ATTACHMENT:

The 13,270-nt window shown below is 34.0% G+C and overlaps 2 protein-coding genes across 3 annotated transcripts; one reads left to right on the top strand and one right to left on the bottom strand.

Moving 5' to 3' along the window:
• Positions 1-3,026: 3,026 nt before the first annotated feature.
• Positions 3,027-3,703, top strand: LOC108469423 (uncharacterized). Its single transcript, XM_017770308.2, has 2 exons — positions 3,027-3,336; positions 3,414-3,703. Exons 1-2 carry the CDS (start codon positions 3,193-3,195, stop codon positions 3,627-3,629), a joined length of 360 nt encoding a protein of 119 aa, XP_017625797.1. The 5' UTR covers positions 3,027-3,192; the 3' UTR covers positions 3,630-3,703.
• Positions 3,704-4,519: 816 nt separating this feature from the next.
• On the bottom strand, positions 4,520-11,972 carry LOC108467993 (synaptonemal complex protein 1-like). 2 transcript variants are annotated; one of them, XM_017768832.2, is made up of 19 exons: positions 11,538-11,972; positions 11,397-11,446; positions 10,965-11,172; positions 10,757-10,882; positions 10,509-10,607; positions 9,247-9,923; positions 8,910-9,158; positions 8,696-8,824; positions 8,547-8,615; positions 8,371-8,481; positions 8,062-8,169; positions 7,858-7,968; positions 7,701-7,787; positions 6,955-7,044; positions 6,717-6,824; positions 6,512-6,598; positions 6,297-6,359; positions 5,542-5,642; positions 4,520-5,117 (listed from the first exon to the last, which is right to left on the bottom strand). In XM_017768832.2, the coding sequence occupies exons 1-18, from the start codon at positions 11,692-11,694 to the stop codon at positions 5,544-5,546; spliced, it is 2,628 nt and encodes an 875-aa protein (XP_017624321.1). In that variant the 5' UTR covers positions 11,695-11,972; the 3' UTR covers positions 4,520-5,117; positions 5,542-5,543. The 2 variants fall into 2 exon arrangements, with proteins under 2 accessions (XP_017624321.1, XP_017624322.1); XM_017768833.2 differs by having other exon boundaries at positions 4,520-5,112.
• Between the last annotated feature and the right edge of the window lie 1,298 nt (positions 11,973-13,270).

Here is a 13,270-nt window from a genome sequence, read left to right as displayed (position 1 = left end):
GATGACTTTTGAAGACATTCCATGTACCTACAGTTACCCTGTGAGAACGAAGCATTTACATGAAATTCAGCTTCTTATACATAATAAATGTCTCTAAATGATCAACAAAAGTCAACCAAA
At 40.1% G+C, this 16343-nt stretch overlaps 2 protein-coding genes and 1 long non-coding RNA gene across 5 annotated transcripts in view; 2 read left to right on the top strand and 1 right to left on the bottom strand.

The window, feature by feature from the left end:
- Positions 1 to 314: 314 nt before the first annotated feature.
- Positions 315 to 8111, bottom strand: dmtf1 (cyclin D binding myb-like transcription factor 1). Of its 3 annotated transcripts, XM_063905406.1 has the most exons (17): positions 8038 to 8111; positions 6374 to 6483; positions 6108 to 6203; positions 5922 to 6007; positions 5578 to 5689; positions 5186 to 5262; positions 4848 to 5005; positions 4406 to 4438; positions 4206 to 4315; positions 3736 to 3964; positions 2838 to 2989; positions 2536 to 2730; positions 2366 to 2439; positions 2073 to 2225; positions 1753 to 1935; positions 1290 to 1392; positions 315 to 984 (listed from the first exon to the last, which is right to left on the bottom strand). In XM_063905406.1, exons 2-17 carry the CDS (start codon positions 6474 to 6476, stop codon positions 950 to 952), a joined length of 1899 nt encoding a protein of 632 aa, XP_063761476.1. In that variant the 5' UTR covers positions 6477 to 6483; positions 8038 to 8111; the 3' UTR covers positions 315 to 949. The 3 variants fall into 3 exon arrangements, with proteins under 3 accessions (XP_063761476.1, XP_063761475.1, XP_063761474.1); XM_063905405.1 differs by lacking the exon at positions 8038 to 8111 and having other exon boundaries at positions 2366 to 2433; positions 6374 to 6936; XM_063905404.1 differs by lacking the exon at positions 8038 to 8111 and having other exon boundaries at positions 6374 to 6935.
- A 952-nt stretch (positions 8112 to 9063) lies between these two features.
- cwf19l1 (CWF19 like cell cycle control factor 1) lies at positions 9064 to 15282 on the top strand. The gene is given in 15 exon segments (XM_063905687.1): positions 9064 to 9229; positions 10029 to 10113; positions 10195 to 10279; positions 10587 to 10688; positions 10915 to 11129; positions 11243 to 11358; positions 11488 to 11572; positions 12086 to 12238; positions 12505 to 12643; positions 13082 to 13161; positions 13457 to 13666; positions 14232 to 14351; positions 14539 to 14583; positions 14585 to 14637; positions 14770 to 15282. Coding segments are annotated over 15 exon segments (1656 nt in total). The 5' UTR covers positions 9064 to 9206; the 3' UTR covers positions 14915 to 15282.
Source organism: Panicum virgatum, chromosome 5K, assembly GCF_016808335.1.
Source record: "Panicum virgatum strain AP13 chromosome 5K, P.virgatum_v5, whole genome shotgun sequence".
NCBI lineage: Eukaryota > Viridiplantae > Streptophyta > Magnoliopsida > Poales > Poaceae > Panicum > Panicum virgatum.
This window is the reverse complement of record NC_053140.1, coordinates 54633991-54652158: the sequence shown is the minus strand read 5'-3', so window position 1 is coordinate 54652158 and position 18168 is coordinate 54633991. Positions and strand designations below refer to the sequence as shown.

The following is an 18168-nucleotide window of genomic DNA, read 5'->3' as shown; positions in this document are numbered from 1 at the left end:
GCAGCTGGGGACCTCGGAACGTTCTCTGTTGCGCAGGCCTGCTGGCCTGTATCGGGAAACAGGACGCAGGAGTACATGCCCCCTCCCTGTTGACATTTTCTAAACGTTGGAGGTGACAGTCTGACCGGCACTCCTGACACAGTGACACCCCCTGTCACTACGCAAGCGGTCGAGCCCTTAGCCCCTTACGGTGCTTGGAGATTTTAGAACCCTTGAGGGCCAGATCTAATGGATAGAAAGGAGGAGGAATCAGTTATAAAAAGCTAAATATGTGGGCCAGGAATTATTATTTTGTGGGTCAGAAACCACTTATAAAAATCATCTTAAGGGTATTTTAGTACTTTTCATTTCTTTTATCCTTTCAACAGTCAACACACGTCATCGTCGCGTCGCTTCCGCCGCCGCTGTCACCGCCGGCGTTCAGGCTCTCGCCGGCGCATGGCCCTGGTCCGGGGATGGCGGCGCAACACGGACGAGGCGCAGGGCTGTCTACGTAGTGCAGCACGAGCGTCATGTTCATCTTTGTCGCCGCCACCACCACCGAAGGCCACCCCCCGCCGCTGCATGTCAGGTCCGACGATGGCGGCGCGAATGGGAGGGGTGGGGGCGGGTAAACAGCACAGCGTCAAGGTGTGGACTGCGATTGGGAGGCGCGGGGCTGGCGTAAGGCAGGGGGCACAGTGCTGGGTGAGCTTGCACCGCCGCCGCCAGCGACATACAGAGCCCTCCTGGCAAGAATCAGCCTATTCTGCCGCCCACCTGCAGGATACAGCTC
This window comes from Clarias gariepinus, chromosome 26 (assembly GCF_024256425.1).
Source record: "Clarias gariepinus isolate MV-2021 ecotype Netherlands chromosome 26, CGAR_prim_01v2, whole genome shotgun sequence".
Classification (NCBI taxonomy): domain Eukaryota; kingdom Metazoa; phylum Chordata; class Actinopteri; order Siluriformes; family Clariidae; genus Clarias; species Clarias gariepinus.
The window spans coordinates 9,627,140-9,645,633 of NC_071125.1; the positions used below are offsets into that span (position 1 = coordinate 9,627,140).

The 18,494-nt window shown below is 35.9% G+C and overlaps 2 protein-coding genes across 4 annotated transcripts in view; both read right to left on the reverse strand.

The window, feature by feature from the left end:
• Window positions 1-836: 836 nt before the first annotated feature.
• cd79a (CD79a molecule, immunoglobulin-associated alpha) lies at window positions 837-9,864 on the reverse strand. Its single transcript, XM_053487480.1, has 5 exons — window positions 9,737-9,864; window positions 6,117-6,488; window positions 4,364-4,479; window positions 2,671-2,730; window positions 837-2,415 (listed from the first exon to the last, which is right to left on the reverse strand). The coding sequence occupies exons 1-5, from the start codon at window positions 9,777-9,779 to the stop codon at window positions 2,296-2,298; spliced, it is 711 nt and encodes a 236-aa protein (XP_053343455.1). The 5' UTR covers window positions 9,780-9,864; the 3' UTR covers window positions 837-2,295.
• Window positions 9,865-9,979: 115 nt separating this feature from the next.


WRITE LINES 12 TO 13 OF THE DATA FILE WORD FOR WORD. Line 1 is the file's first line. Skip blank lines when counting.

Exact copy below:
- Positions 1 to 314: 314 nt before the first annotated feature.
- Positions 315 to 8111, bottom strand: dmtf1 (cyclin D binding myb-like transcription factor 1). Of its 3 annotated transcripts, XM_063905406.1 has the most exons (17): positions 8038 to 8111; positions 6374 to 6483; positions 6108 to 6203; positions 5922 to 6007; positions 5578 to 5689; positions 5186 to 5262; positions 4848 to 5005; positions 4406 to 4438; positions 4206 to 4315; positions 3736 to 3964; positions 2838 to 2989; positions 2536 to 2730; positions 2366 to 2439; positions 2073 to 2225; positions 1753 to 1935; positions 1290 to 1392; positions 315 to 984 (listed from the first exon to the last, which is right to left on the bottom strand). In XM_063905406.1, exons 2-17 carry the CDS (start codon positions 6474 to 6476, stop codon positions 950 to 952), a joined length of 1899 nt encoding a protein of 632 aa, XP_063761476.1. In that variant the 5' UTR covers positions 6477 to 6483; positions 8038 to 8111; the 3' UTR covers positions 315 to 949. The 3 variants fall into 3 exon arrangements, with proteins under 3 accessions (XP_063761476.1, XP_063761475.1, XP_063761474.1); XM_063905405.1 differs by lacking the exon at positions 8038 to 8111 and having other exon boundaries at positions 2366 to 2433; positions 6374 to 6936; XM_063905404.1 differs by lacking the exon at positions 8038 to 8111 and having other exon boundaries at positions 6374 to 6935.